New policy skirts hard issues

Published: Tuesday 15 September 1992

THE MINISTRY of Environment and Forests recently produced a document formally entitled National Conservation Strategy and Policy Statement on Environment and Development. The document purports to spell out details of the government's strategy to reconcile conflicts between environment and development. Unfortunately, the document does not leave anyone any wiser. It spells out the projects and programmes that the ministry has already floated or would like to float and so, it reads more like a check-list of the ministry's intentions. But can merely noting activities be the equivalent of an ecologically-sound development strategy, or even for that matter, an adequate statement on the country's national conservation strategy?

In the section on priorities and strategies for action, the document lists two themes: population control and conservation of natural resources. Surely, there are a few other priorities before the country. Even in these two themes, we get only a list of things that need to be done to control the population and to conserve land and water, atmosphere, biodiversity and biomass. Similarly, another section on development policies from environmental perspectives lists what needs to be done in the areas of agriculture, irrigation, animal husbandry, forestry, energy generation and use, industrial development, mining and quarrying, tourism, transportation and human settlements. The list is undoubtedly long but, as is true of all lists, much more can be added. All this, however, is not the document's key shortcoming.

The document was produced by a committee of eminent experts and NGOs, headed by M S Swaminathan, and presented to the Union cabinet and Parliament. Committees rarely present a work of art or of much profound thought, but if what this committee has presented is a document of current consensus on what needs to be done, then the consensus clearly lacks ideas about how various pious intentions are to be implemented.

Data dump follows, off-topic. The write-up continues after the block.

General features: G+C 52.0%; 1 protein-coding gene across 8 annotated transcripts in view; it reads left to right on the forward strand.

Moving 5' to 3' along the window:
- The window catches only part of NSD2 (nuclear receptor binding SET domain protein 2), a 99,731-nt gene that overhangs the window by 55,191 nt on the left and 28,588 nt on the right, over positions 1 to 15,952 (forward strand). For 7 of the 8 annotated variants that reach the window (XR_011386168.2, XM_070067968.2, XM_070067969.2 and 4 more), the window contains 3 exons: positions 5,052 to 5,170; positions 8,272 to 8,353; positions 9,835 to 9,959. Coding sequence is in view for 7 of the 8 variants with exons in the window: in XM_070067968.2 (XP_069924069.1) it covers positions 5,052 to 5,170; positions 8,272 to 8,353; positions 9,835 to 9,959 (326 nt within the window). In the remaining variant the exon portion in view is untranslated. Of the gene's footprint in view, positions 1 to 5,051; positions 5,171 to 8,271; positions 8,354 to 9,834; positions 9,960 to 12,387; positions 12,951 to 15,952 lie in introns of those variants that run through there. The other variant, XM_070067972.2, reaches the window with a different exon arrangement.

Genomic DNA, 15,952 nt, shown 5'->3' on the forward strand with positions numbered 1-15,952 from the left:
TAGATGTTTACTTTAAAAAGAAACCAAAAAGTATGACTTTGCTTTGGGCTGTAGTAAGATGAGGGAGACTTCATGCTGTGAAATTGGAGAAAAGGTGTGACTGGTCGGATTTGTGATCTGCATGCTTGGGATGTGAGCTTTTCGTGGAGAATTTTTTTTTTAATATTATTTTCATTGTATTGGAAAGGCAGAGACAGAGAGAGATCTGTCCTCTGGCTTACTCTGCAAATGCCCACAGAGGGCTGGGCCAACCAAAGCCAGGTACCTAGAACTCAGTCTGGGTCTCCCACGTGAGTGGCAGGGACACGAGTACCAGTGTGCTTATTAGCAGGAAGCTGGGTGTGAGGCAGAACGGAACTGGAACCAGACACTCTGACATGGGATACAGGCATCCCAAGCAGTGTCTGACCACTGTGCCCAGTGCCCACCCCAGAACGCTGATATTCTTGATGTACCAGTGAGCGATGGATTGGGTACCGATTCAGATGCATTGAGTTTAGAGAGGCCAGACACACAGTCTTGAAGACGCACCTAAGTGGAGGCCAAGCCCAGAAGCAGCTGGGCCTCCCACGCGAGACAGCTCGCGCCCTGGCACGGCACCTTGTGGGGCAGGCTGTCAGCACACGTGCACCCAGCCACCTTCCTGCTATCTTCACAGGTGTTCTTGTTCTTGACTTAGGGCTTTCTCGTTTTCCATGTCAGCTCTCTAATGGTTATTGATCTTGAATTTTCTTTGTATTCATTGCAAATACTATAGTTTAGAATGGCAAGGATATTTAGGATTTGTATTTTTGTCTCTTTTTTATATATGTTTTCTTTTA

Until Indian society and its leaders decide clearly who will ensure the reconciling of environment and development and who will have the power to choose the trade-offs, nothing much will come out of such documents. For instance, the document suggests legislative measures to check overexploitation of surface and groundwater for various uses. But all large dams and canals in the country are constructed by the Central and state governments? Aren't there enough laws in the country to check government agencies against overexploitation of rivers? And, if a new environment law is needed, wouldn't the omnibus Environment Protection Act be sufficient?

Take the case of groundwater. Outside the portals of bureaucracy, does anybody believe that a new law can stop people from pumping out too much groundwater? The country has half a million villages and millions upon millions of tubewells. Are we going to create an army of tubewell inspectors to implement this law?

The central issue -- and one that the document avoids except for a brief and totally inadequate reference in passing -- is that of institutional change. The document gives the impression that existing bureaucratic mechanisms will provide us with a brave, new world that will be both green and wonderful, full of food and other goodies, and with all the conveniences of life. Unfortunately, this has never happened anywhere in the world and it is quite unlikely to happen in India, either.

Issues of regulation and development support should be left to the government and its agencies; issues of development, to the people, and issues relating to choices that involve trade-offs, to institutional mechanisms that empower the poor and those who are likely to be affected by adverse decisions. The latter is especially needed in India, which has a dual society with high inequalities and development projects that often benefit one group at the cost of another. Therefore, it is vital that each of these issues is carefully identified, the roles of each type of institution spelt out, and careful thought is given to the structure of new institutions.

"Public participation" and "people's involvement" are phrases sprinkled liberally throughout the document. But who is going to ensure people's participation? And, what does people's participation mean -- government participation in people's projects or people's participation in government projects? People's participation is a vacuous phrase unless it reflects people's determination. New institutions are needed to ensure people can determine their development in their area of competence and within their resource base.

Indian environmentalists, like many other environmentalists in the South, are looking for new development processes. Their search is difficult and ambitious but nevertheless laudable because they are trying to reconcile near-irreconciliables: conservation with exploitation, balances with pressures and need with greed. But this document is unlikely to help anybody because, despite its title, it has no element of strategy in it. It is quite difficult to see how Mr Kamal Nath can work in harmony with Mr Kalpnath Rai but yet the policy statement remains silent on who can ensure they collaborate. Can there be some institutions for people's participation in this area?

Subscribe to Daily Newsletter :

Comments are moderated and will be published only after the site moderator’s approval. Please use a genuine email ID and provide your name. Selected comments may also be used in the ‘Letters’ section of the Down To Earth print edition.